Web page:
What moderate lawmakers like us hope to do in the next 100 days

Jim Himes, a Democrat from Connecticut, is chair of the New Democrat Coalition in the House. Charlie Dent, a Republican from Pennsylvania, is co-chair of the House’s Tuesday Group.

On this 100th day of the Trump administration, partisan prisms will predictably provide audiences with radically different images: One side will paint a picture of a strong and decisive administration “Making America Great Again,” another of a flip-flopping and divisive group of neophytes who aren’t up to the job.

As centrist leaders in the House of Representatives leading the New Democrat Coalition and Tuesday Group caucus, and legislators dedicated to the core principles of governing, we’d rather propose a forward-looking vision for the next 100 days. Let’s stop looking in the rearview mirror and focus ahead on the ideas we can all agree would be good for the United States.

Nearly every substantial piece of legislation passed since 2011, including the USA Freedom Act, the Violence Against Women Reauthorization Act, disaster relief, Medicare physician payment reform and all of the budget agreements and appropriations legislation that have mostly kept federal government shutdowns at bay, has been the product of coalitions between pragmatic Republicans and Democrats willing to put partisanship aside.

Now, conditions are right for this formula to become the norm rather than the last resort. The unfolding drama of the long-promised repeal of the Affordable Care Act gave the administration and Congress a bracing lesson in the dramatic difference between campaigning and governing.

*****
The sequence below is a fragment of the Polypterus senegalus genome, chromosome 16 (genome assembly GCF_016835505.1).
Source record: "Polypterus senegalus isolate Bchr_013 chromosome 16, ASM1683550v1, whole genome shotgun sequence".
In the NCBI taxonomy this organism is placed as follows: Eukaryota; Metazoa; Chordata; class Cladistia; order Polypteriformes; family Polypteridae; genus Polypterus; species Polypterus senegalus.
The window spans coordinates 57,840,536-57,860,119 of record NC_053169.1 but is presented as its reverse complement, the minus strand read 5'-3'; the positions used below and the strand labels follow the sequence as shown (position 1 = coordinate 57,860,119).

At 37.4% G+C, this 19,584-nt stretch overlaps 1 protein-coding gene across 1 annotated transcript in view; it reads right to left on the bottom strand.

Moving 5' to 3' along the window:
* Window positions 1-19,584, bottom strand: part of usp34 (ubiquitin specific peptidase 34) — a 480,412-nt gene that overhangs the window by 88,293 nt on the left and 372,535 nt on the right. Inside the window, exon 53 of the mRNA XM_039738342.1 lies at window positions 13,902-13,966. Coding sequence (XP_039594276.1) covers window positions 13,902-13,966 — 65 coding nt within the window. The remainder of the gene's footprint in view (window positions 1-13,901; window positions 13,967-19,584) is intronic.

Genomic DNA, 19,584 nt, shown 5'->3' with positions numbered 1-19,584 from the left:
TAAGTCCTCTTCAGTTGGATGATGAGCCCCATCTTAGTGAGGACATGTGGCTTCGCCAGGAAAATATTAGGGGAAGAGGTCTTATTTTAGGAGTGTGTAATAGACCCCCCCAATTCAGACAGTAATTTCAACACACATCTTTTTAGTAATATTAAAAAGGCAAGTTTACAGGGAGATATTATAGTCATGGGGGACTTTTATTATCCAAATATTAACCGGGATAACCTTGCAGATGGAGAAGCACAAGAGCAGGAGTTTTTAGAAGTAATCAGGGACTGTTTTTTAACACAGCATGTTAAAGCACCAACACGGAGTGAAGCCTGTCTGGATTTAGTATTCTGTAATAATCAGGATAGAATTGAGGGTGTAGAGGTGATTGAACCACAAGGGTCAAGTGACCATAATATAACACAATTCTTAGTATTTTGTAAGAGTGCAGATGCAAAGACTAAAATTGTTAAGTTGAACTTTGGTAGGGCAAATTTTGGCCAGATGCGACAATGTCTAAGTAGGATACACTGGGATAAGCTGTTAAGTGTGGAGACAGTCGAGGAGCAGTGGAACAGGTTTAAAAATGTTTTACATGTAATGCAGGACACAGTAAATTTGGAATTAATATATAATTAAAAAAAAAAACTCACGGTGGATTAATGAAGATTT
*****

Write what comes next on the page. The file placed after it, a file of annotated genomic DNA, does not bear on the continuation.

Most Democrats, while emboldened by grass-roots demonstrations, continue to hope for bipartisan progress and seek cooperation, not just obstructionism, to advance shared interests. But, deep in the minority, they can’t launch successful initiatives on their own.

President Trump has consistently offered new tactics to get Democrats to come to the table. None has worked. Maybe he could try the old-fashioned way: Invite those Democrats willing to listen to come help shape legislation that majorities in both parties can support. This approach may not provide red meat for either party’s base, but it will produce lasting legislative achievements to benefit our country for generations to come.

So, on this 100th day, let’s dispense with the point-scoring and cut to the chase. As a start, and consistent with the president’s priorities, we have a unique opportunity to make progress on a desperately needed national infrastructure program and an overhaul of our uncompetitive and byzantine tax code.

We are prepared to acknowledge that a meaningful infrastructure program will have room for tax incentives and public-private partnerships and could include innovations such as a national infrastructure bank, but it will certainly require new sources of funding for direct investment in highways, railways and airports. We know that successful tax reform will be challenging, as the deductions, exclusions and credits that pack the tax code like chocolates in a box are shrunk or eliminated in favor of lower rates.

Success on those two issues could open the door to working on solutions to a number of issues, such as job-training and skills-development programs to help displaced workers, initiatives to streamline and right-size regulation, and maybe even a more honest and constructive look at our budget and its deficits. That’s where our focus should be now.

Compromise may not be glamorous and may not play well on cable television, but it is an absolutely necessary component of successful legislation. Ideological purity is a recipe for continued bitterness, a divided nation and stalemate. We know that these common -sense, nonpartisan initiatives will summon Americans to do what they do best: Rise to the challenge of innovation, creativity, fairness and service. Failure to seek commonality or accept incremental progress will threaten more than our congressional seats and reputations. It puts our systems of government at risk. We owe it to our country to do better.


Originally published at www.washingtonpost.com on April 29, 2017.

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